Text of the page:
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Dragonette Returns

Twennies Serves up Doses of Nostalgia and Futuristic Danceability



Juno and SOCAN award winner Martina Sorbara has been making dance-floor focussed indie-pop through her music project, Dragonette, since a self-titled EP in 2005. Following 2007’s debut album, Galore, and a tour with Basement-Jaxx, Dragonette has released three more albums and a surfeit of body-moving singles and collaborations. Twennies, her latest album, produced by Dan Farber, takes the long view of her prolific career. Explaining the title, Sorbara says, “It’s like the diminutive of ‘twenties,’ as if me and ‘twenties’ are super close. So I call it Twennies”—dropping the T like a true Torontonian. Its euphoric first single, “New Suit”, is an anthem for navigating a present moment that’s simultaneously nostalgic and accelerated. Sorbara joins smART


"Twennies" Cover Art

Magazine to introduce the album’s sonic palette, and what charges her batteries, and how she’s seen the music industry change.

sM | How does Twennies balance the past and future for you?

MS ─ It’s got retro vibes in it. I’ve been feeling very nostalgic for the “blog era,” early 2000s—I don’t wanna give away anything, but that’s around when I was in my twenties. Back then it was just me, writing a song with vocals, guitar, and piano. At a certain point, it felt really confining. I started listening to music more broadly and discovering all the different things that pop music meant. I went really far in that direction. Because this album is a mashup of digital and acoustic sounds, I think I’m gonna be more reliant on live instruments than before. I’ve dubbed a new term for my genre, which is “electroacoustic.” Prior tours were very track-driven, almost a mashup of a DJ set and a live set. So I’m going back to my early twenties, and we’re in the 2020s, which is where the futuristic element comes in. I feel like I’ve taken all of my musical experience and passions, and I’ve thrown it all into this album, and voilà.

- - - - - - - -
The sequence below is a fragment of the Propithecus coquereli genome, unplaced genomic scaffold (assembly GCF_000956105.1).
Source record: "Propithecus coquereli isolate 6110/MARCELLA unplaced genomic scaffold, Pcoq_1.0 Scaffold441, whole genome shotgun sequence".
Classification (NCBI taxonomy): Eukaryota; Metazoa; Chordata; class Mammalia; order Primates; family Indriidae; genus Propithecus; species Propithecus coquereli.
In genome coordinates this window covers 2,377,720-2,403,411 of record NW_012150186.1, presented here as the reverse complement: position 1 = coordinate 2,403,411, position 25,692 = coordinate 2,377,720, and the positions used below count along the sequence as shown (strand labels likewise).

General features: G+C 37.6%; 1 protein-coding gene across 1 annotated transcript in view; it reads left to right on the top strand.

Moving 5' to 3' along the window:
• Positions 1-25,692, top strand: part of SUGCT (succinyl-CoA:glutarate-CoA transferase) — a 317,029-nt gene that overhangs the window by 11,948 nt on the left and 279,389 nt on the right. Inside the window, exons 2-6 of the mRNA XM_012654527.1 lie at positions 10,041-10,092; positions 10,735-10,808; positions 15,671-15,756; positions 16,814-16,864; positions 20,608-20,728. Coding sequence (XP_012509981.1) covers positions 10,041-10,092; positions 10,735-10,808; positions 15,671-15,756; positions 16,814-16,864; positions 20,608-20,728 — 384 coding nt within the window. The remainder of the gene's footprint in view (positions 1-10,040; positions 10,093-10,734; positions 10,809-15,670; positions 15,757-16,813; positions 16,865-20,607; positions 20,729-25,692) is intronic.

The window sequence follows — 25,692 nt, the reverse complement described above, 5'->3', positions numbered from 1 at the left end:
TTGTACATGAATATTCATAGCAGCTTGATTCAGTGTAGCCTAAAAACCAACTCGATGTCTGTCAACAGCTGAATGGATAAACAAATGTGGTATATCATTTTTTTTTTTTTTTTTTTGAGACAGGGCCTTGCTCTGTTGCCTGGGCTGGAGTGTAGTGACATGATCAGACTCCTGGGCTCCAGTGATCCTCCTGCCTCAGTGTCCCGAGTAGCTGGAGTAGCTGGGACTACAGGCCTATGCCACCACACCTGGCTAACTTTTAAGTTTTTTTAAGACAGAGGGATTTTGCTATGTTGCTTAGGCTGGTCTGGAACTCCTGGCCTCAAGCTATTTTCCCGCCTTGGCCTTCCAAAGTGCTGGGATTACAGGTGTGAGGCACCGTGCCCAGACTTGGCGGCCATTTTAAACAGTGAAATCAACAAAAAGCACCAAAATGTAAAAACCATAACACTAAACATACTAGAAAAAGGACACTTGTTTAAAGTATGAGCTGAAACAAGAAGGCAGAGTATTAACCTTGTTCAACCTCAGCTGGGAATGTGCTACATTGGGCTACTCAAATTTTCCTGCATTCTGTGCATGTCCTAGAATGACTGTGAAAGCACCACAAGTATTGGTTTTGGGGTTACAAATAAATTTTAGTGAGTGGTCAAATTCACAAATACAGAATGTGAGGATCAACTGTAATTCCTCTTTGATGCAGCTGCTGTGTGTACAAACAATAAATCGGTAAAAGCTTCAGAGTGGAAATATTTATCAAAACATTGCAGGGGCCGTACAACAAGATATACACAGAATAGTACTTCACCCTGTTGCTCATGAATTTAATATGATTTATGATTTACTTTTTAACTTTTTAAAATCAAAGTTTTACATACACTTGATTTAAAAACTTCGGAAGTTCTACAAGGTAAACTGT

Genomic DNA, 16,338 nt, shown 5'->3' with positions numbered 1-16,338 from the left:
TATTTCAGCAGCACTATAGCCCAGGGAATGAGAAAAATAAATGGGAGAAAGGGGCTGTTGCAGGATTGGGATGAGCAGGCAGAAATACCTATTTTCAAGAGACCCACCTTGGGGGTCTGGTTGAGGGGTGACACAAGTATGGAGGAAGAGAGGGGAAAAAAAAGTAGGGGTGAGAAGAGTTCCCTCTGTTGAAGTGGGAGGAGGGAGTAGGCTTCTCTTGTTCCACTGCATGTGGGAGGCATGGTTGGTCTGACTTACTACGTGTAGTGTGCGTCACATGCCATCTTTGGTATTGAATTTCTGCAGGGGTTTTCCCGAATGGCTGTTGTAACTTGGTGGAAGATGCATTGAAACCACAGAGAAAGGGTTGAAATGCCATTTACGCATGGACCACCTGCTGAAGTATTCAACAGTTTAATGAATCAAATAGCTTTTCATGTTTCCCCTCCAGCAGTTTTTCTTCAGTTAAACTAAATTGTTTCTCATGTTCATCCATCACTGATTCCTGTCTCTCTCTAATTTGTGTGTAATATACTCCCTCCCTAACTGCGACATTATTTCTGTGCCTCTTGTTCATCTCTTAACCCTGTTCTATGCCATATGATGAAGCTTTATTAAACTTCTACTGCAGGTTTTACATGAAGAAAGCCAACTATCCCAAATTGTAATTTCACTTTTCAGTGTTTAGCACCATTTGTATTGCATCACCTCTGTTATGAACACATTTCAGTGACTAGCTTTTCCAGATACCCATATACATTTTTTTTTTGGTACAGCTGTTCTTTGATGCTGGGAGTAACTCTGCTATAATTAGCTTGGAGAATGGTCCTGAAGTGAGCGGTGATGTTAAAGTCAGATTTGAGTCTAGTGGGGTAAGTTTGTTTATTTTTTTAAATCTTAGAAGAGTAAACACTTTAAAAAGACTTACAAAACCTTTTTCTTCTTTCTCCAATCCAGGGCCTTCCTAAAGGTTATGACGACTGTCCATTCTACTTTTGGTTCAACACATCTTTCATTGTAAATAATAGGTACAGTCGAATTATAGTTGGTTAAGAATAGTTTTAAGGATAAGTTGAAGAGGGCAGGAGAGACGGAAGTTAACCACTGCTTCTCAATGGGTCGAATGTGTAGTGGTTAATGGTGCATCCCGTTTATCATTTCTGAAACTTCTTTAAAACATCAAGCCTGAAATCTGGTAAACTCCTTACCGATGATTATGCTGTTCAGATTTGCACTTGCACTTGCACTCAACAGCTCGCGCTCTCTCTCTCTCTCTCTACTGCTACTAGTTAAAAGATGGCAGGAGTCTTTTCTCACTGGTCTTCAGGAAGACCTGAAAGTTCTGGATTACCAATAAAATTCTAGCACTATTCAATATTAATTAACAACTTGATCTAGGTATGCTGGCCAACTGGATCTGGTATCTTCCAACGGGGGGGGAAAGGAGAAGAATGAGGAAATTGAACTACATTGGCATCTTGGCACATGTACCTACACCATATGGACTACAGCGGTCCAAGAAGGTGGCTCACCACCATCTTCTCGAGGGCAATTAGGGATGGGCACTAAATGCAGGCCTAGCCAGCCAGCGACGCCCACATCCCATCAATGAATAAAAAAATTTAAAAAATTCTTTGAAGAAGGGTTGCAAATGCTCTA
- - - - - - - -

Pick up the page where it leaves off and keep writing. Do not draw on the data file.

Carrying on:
"New Suit" Cover Art

sM | Nostalgia gets a bad rap—what’s the power in looking back to the past with a bit of a romantic hue?

MS ─ Are you talking about content? Nostalgic lyrics? Pining? If so, then I think that, in music, nostalgia is important and beautiful. There’s a difference between nostalgia and being “derivative.” You don’t wanna hear the past too loudly in a song you’re making now. But to be nostalgic about certain sensibilities, I think that is how we make new genres. You bounce the new stuff off the old stuff, and it becomes its own thing.

sM | What do you think was the biggest false advertising about your twenties?

MS ─ For me, there was this idea of having to put on a show, that I was supposed to be a larger-than-life entity, an extra hue of flamboyance. I don’t know if it’s because I’m older now and I’m out of it, or I’m just in a different place in my life. Maybe everyone in their twenties feels like that, but that was what the “false advertising” felt like for me. It took me a long time to discover and internalize that the main thing that matters for an artist is authenticity. The killer of a great song is a lack of authenticity. If you can’t feel the real texture and fabric of where that person’s coming from, it can’t penetrate. It’s so freeing to recognize that the product is me and my real feelings.

"Twennies" Cover Art

sM | How have you seen the industry change, for better or worse?

MS ─ Obviously, social media. It’s really great for some people. We don’t have to have somebody else show the world—I can show the world who I am constantly. But it’s so much work. Instead of a few days of press here and there, it’s an everyday job. It’s a lot to ask of artists. I have to be a humourist and an editor—all these things. I used to just be a songwriter and a performer, and that is a lot of work. That’s where my creative energy should be. Now I have to diffuse it in all these other directions. Jesus. It’s a lot. I’m supposed to show my floppy, messy, boring life. Is that exciting to show people on a daily basis? I try to find artists I love who don’t participate—or, at least, don’t as much as they could. It’s doable.

I remember when I was working with this graphic designer. He was like, “Hey, you should check this out. It’s like Twitter for photos.” That was Instagram. I imagine it was probably so enjoyable then. Now it just sucks your time. I still have a MySpace sweatshirt that was given to me at South by Southwest. I hold onto it like, “Oh, those days.” Speaking of nostalgia, God! Such an innocent time.

sM | What other ways have you been exploring your artistry since 2016’s Royal Blues?

MS ─ I’ve allowed myself to consider myself a visual artist. The more years I’m alive and living in this body, operating my creative mind, the more I realize that’s what I’m alive for. That’s what keeps my batteries charging: making things. I got really into sculptural ceramics, and I currently have a bunch of stuff at the framers. My gallerist friend is going to have a show with me if I can get past my complete self-consciousness. To me, framing art is the ultimate ego vulnerability. I kept thinking, “How dare you frame that art?” I had to live with that feeling for a while. Then, slowly, I would look at the piece and say, “No, that’s a nice thing.” I used to beat myself up about working on visual art because if I’m working on visual art, that means I’m not working on music, “and that’s not your career.” These days, I’m aware that those things are interwoven. They feed each other. I can’t survive without both.


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